Many acts in Eurovision 2012 that were probably discreetly told not to win because there was no money to stage the 2013 contest, but I’m sure Engelbert Humperdink wasn’t one of them. So it was disappointing to see him come second last – but nobody can say that he didn’t belt it out like a good’un.
There was more Euro-mediocrity than usual, probably because of the aforementioned fiscal diffidence. But Ukraine’s entry was reassuringly nuts, and I hope the Buranovskiye Babushki – the Russian Grannies – manage to rebuild their village church, destroyed by Stalin. Turkey eschewed its usual belly-dancers for a testosterone-charged piece about piracy in what looked unsettlingly like a declaration of intent.
Sweden’s techno entry didn’t float my boat, but as the only performer who met Azerbainjani human rights activists, perhaps Loreen (right) deserved her victory.
However, Britain’s TV host Graham Norton spoiled this year’s contest for me. Co-host Leyla Alieva had been good enough to go up to speak to Engelbert in the Green room and ask how he was. Then British fans did the same as those of any other country, ie raised the national flag and cheered. Norton’s summary of the report was, "there’s the British contingent – they sound like a BNP rally".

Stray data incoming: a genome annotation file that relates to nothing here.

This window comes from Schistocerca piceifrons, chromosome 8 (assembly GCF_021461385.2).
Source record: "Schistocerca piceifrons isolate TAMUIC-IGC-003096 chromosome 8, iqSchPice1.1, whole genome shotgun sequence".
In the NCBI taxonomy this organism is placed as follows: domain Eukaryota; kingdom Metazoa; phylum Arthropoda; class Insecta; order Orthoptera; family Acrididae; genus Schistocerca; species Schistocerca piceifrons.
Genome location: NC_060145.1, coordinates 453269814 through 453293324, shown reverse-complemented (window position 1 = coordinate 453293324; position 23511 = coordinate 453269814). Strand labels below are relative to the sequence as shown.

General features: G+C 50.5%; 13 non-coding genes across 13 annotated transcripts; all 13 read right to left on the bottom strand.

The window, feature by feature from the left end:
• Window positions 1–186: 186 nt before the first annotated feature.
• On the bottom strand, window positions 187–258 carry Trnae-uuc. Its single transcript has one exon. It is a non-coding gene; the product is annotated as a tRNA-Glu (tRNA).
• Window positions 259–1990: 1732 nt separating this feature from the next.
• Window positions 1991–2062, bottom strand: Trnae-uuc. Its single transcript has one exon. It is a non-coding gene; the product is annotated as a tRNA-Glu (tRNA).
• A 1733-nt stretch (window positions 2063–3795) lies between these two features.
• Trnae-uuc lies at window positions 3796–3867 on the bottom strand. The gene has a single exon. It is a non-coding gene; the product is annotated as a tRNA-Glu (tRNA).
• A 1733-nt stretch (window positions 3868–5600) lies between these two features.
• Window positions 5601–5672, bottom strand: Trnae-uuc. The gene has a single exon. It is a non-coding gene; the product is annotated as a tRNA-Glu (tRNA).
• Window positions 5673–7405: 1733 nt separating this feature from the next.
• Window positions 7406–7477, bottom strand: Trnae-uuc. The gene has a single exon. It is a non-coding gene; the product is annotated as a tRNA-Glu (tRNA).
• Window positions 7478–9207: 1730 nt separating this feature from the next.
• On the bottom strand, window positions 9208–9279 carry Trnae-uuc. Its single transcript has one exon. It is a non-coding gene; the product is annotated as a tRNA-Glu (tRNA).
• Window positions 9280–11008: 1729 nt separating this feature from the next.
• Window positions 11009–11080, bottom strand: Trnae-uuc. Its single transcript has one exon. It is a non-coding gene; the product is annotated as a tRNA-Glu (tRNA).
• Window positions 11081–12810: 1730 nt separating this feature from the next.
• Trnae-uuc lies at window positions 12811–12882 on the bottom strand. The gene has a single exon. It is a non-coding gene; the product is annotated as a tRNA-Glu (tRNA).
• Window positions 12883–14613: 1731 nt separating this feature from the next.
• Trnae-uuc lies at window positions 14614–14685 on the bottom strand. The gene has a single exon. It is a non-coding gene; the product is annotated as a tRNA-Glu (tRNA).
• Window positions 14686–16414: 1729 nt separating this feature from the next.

Norton (left) thus revealed himself as a leftist BBC toadie, totally unlike his predecessor, Sir Terry Wogan. In comparing flag-waving patriots to racist extremists, especially as the Queen’s Diamond Jubilee approaches and Union Jacks proliferate, he himself flies the flag of middle-class internationalism so necessary for success in the contemporary BBC.
Concerning Britain’s ranking, radio Eurovision commentator Ken Bruce (right) hit the nail on the head: "as long as voting for each other’s neighbours goes on, can we do much better than [second place]…the UK must question if it wants to be in the UK in the future".